Cardiovascular Drugs and Therapy

, Volume 17, Issue 2, pp 133–139

The Effect of Quinapril on Functional Status of Elderly Patients with Diastolic Heart Failure

  • Min Zi
  • Neil Carmichael
  • Michael Lye
Article

DOI: 10.1023/A:1025387702212

Cite this article as:
Zi, M., Carmichael, N. & Lye, M. Cardiovasc Drugs Ther (2003) 17: 133. doi:10.1023/A:1025387702212

Abstract

This double-blind, placebo-controlled study evaluated the effects of the ACE inhibitor, quinapril, on the functional status of elderly frail heart failure patients with preserved systolic function. Seventy-four elderly patients, mean (SD) age 78 (7) years, with symptomatic heart failure (NYHA II–III) and normal or only mildly impaired left ventricular systolic function (ejection fraction ≥40%) were randomly assigned to receive either quinapril or matched placebo (titrated to 40 mg/day) for 6 months. There were no significant differences at baseline in terms of age, cardiac function, aetiology, concomitant treatment, and echocardiographic values between active and placebo groups. Mean 6-minute walk distance increased at six months in the quinapril group [241.2 (132.0) v 267.3 (124.0) metres, p = 0.04] and in the placebo group [214.6 (114.5) v 267.6 (117.0) metres, p = 0.003]. The mean increases between the two groups were not significantly different. There were no significant changes in quality of life scores. The number of adverse drug events was similar in the two groups. Patients in the quinapril group were less likely to have worsening heart failure or to be admitted to hospital but these changes were not statistically significant.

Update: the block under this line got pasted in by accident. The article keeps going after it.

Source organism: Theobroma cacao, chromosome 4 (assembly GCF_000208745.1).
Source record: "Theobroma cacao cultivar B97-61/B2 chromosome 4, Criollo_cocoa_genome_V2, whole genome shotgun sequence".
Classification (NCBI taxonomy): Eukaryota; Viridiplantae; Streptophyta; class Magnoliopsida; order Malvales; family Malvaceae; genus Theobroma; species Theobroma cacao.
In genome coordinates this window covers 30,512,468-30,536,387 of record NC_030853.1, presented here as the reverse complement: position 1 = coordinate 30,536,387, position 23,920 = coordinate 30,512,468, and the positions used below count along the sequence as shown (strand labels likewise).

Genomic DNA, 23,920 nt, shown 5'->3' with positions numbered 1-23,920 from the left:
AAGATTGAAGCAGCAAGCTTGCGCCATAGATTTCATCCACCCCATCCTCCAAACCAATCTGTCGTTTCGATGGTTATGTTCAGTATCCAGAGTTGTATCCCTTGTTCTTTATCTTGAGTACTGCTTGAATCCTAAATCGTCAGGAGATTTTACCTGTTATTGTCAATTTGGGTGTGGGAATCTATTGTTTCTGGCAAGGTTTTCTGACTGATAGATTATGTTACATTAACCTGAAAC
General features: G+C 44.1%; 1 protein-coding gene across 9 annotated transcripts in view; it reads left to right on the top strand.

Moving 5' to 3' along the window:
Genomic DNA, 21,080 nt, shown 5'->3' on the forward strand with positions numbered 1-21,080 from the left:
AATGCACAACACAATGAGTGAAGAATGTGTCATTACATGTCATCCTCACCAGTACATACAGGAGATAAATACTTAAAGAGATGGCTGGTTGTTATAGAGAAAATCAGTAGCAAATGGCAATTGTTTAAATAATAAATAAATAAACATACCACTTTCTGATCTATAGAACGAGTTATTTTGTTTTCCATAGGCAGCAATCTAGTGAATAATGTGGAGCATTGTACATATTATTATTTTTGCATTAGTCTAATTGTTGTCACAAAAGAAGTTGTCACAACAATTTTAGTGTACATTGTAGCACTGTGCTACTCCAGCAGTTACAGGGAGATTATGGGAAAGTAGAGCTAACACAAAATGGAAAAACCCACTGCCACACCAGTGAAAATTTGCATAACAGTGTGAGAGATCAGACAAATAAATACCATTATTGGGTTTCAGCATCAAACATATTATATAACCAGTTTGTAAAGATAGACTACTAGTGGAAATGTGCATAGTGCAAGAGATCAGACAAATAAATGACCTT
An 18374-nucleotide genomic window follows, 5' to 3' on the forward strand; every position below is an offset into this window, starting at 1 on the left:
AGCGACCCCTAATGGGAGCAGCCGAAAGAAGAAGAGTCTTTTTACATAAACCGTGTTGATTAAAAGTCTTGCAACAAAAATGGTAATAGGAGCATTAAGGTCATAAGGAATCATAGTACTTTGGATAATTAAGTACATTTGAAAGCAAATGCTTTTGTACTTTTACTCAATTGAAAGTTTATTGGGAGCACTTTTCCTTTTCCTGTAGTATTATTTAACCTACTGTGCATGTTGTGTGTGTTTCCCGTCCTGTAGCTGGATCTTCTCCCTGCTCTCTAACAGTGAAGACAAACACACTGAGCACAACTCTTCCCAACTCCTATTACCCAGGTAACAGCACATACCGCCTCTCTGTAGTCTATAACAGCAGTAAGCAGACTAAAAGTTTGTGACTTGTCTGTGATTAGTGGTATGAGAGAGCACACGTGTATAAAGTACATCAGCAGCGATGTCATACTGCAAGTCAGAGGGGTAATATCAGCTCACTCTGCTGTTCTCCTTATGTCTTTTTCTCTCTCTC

Conclusions. The present study confirmed the feasibility of single-centre drug trials in very elderly heart failure patients although recruitment and retention remain problematic. It did not show a beneficial effect of quinapril on exercise tolerance and quality of life in elderly heart failure patients with preserved systolic function.

ACE inhibitor ageing exercise tolerance heart failure 

Copyright information

© Kluwer Academic Publishers 2003

Authors and Affiliations

  • Min Zi
    • 1
  • Neil Carmichael
    • 2
  • Michael Lye
    • 3
  1. 1.Department of Geriatric MedicineUniversity of LiverpoolUK
  2. 2.Department of Medicine, Whiston HospitalLiverpoolUK
  3. 3.Department of Geriatric MedicineUniversity of LiverpoolUK